Hybrid vigour may help overcome the negative effects of climate change in rice. A popular rice hybrid (IR75217H), a heat-tolerant check (N22), and a mega-variety (IR64) were tested for tolerance of seed-set and grain quality to high-temperature stress at anthesis at ambient and elevated [CO2]. Under an ambient air temperature of 29 degrees C (tissue temperature 28.3 degrees C), elevated [CO2] increased vegetative and reproductive growth, including seed yield in all three genotypes. Seed-set was reduced by high temperature in all three genotypes, with the hybrid and IR64 equally affected and twice as sensitive as the tolerant cultivar N22. No interaction occurred between temperature and [CO2] for seed-set. The hybrid had significantly more anthesed spikelets at all temperatures than IR64 and at 29 degrees C this resulted in a large yield advantage. At 35 degrees C (tissue temperature 32.9 degrees C) the hybrid had a higher seed yield than 11464 due to the higher spikelet number, but at 38 degrees C (tissue temperature 34-35 degrees C) there was no yield advantage. Grain gel consistency in the hybrid and IR64 was reduced by high temperatures only at elevated [CO2], while the percentage of broken grains increased from 10% at 29 degrees C to 35% at 38 degrees C in the hybrid. It is concluded that seed-set of hybrids is susceptible to short episodes of high temperature during anthesis, but that at intermediate tissue temperatures of 32.9 degrees C higher spikelet number (yield potential) of the hybrid can compensate to some extent. If the heat tolerance from N22 or other tolerant donors could be transferred into hybrids, yield could be maintained under the higher temperatures predicted with climate change.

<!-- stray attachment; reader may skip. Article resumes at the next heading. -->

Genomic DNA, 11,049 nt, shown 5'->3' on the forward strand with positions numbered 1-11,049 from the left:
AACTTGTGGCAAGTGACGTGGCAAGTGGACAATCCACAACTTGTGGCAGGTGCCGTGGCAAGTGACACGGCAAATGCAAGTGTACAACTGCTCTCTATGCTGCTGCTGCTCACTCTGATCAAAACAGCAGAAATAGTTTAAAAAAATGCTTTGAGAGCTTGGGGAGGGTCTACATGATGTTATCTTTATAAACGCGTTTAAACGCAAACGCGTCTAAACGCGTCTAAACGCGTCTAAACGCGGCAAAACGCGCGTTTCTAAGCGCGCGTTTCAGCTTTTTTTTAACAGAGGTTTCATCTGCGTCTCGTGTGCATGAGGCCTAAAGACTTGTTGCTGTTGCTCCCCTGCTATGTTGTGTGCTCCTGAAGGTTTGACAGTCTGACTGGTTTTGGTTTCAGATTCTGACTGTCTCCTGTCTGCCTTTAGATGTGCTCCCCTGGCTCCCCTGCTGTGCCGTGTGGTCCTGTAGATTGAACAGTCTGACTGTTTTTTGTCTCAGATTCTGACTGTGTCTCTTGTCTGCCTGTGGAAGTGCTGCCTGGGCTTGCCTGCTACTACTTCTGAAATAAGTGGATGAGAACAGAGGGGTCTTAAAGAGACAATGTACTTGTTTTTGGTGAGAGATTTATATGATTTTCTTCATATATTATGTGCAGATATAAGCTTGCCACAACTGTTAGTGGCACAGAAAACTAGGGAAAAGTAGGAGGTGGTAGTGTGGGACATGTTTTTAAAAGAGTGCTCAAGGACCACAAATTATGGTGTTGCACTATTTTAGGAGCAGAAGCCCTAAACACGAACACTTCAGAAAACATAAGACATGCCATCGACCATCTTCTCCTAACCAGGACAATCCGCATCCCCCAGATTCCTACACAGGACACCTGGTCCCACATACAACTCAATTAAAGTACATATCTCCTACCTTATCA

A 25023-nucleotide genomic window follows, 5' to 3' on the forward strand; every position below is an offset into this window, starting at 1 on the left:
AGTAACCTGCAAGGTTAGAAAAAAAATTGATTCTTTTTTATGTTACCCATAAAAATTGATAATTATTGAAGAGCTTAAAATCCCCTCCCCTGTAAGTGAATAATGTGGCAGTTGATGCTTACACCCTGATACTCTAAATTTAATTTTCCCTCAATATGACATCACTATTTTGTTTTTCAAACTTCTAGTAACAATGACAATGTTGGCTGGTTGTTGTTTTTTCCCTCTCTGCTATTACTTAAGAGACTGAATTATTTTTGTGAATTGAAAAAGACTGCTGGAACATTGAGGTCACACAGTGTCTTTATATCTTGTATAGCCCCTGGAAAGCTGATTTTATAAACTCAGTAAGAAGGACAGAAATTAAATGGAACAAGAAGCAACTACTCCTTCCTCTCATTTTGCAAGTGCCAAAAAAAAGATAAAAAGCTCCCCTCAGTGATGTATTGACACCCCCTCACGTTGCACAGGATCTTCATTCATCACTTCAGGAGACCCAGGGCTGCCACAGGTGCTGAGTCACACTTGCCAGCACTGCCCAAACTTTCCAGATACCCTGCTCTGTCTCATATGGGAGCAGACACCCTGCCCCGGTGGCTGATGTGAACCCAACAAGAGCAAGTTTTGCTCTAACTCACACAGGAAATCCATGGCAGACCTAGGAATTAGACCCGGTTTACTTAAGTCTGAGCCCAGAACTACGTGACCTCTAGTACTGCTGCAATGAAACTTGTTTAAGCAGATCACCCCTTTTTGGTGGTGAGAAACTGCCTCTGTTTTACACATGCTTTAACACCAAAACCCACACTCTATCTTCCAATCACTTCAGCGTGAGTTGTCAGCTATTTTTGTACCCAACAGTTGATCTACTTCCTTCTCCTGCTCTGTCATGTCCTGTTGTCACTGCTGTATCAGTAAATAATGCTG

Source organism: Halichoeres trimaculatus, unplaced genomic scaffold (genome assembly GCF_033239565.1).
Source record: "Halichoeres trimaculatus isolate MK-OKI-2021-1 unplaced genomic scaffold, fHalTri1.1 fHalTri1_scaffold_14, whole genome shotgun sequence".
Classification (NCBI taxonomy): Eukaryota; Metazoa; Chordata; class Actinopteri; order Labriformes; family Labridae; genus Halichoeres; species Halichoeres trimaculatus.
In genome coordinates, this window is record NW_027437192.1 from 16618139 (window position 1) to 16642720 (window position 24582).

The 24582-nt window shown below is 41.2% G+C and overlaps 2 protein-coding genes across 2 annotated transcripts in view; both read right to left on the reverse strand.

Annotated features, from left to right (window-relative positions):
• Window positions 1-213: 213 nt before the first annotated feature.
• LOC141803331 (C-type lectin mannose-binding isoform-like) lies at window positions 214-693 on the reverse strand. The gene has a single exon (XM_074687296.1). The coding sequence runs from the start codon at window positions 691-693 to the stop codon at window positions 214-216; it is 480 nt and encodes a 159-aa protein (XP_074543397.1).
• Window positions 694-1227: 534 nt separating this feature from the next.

- ORYZA-SATIVA L.
- SINGLE-NUCLEOTIDE POLYMORPHISM
- ATMOSPHERIC CARBON-DIOXIDE
- ENRICHMENT FACE
- SPIKELET FERTILITY
- NIGHT TEMPERATURE
- FIELD CONDITIONS
- STARCH SYNTHASE
- HEAT TOLERANCE
[Madan, P.; Jagadish, S. V. K.; Craufurd, P. Q.; Wheeler, T. R.] Univ Reading, Plant Environm Lab, Reading RG2 9AF, Berks, England; [Madan, P.] Indian Agr Res Inst, Div Plant Physiol, New Delhi 110012, India; [Jagadish, S. V. K.] Int Rice Res Inst, Plant Breeding Genet & Biotechnol Div, Manila, Philippines; [Craufurd, P. Q.] Int Crops Res Inst Semi Arid Trop, Patancheru 502324, Andhra Pradesh, India; [Fitzgerald, M.] Int Rice Res Inst, Grain Qual Nutr & Postharvest Ctr, Manila, Philippines; [Lafarge, T.] Int Rice Res Inst, Crop & Environm Sci Div, Manila, Philippines; [Lafarge, T.] CIRAD, UMR AGAP, F-34398 Montpellier, France
Wheeler, TR (reprint author), Univ Reading, Plant Environm Lab, Cutbush Lane, Reading RG2 9AF, Berks, England.